Booker won the doubles Eagle at the 2023 USBC Open Championships with long-time friend Mark Curtis Jr. During January's Team USA Trials, Booker led the first round of qualifying.

Many fans still unaware of Booker’s ascending game took notice during match play last week.

Booker sent two-time defending Masters champion Anthony Simonsen to the elimination bracket on Thursday; then on Friday, the unassuming one-hander took on EJ Tackett, who had just dispatched four-time Masters champion Belmonte.

The three-game match was over after two games: Booker shot 279 and 300 to take a 579-431 lead. Tackett, the reigning PBA Player of the Year, never had a chance.

Booker won his next two matches, defeating Sam Cooley and Patrick Dombrowski, to go undefeated in the 64-player bracket and earn the top seed.

“With the amount of work that I put in, I knew I was going to be here someday,” Booker said after his win Sunday. “I’m here now. I’m not going anywhere. I hope you guys can see me.”


A post shared by PBA TOUR (@pbatour)


Booker received his wish: The above Instagram post has been shared more than this season’s previous six title-winning videos combined.

Even while noting the PBA’s Instagram account has gained over 100,000 followers during the season, the outsized impact of Booker’s win in the bowling community is undeniable.

George Wooten, a former PBA Tour publicist and current senior writer for Bowlers Journal International, has written extensively about the weight of being one of the few players of color, often the lone player, in a bowling tournament.

“It must be overwhelming being the 'Great Black Hope,'” Wooten wrote after Booker’s win. “It can feel like carrying the weight of black history strapped to your back, and the feeling of always having to be an ambassador for the race.”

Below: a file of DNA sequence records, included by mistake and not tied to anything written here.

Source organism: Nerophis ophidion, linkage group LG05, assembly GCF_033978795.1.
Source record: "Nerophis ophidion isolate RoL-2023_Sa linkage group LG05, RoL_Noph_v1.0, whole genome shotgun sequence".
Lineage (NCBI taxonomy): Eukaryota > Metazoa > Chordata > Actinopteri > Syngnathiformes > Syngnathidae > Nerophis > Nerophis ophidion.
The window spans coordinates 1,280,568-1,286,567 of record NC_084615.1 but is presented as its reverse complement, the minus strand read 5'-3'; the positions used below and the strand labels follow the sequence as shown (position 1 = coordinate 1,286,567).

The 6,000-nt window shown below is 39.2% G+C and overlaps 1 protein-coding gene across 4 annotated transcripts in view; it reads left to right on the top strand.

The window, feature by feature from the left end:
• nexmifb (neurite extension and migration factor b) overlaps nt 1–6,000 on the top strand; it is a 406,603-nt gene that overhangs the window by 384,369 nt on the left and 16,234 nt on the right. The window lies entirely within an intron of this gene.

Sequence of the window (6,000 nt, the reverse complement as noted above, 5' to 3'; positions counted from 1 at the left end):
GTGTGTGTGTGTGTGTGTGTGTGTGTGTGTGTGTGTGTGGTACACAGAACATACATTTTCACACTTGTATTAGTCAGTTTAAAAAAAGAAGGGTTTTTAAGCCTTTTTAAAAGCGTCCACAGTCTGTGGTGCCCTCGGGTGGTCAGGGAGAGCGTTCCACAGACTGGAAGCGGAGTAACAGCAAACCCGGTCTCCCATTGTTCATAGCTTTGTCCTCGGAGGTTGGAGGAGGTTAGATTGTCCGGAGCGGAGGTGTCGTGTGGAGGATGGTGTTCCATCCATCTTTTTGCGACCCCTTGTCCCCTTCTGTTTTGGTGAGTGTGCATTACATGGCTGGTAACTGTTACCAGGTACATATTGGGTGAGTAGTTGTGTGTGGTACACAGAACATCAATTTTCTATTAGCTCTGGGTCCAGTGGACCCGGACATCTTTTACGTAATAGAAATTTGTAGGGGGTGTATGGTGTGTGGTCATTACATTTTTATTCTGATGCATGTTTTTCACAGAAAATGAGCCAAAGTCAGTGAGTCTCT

Wooten shared similar sentiments in regards following Billy Oatman’s death last year. Oatman became the first Black player to win PBA Rookie of the Year in 2007.

Well aware of the mantle that his recent performance has granted him, Booker said he welcomes the opportunity for a greater platform to inspire and empower others.

“I am prepared to wear that belt,” Booker said. “I am prepared to be that guy that's going to help push others of my same ethnicity and other backgrounds to be in this position. I know the demographic is tough for us in bowling, but my goal is to help try to break that through and not just for my ethnicity, but for all ethnic backgrounds.”

With his win, Booker has earned the opportunity to compete full-time on the PBA Tour. His title grants him an exempt berth in this month’s PBA World Series of Bowling XV and a lifetime berth in the PBA Tournament of Champions.

While he acknowledged winning more titles and earning accolades on the PBA Tour are goals of his, they are far from his primary motivator.

“I would love to work for the industry,” Booker said. “I would love to be able to help guys get to where I'm at right now. Because I am as fulfilled helping them as I am sitting here right now. I really want to be able to help other people get to experience what I'm experiencing right now.”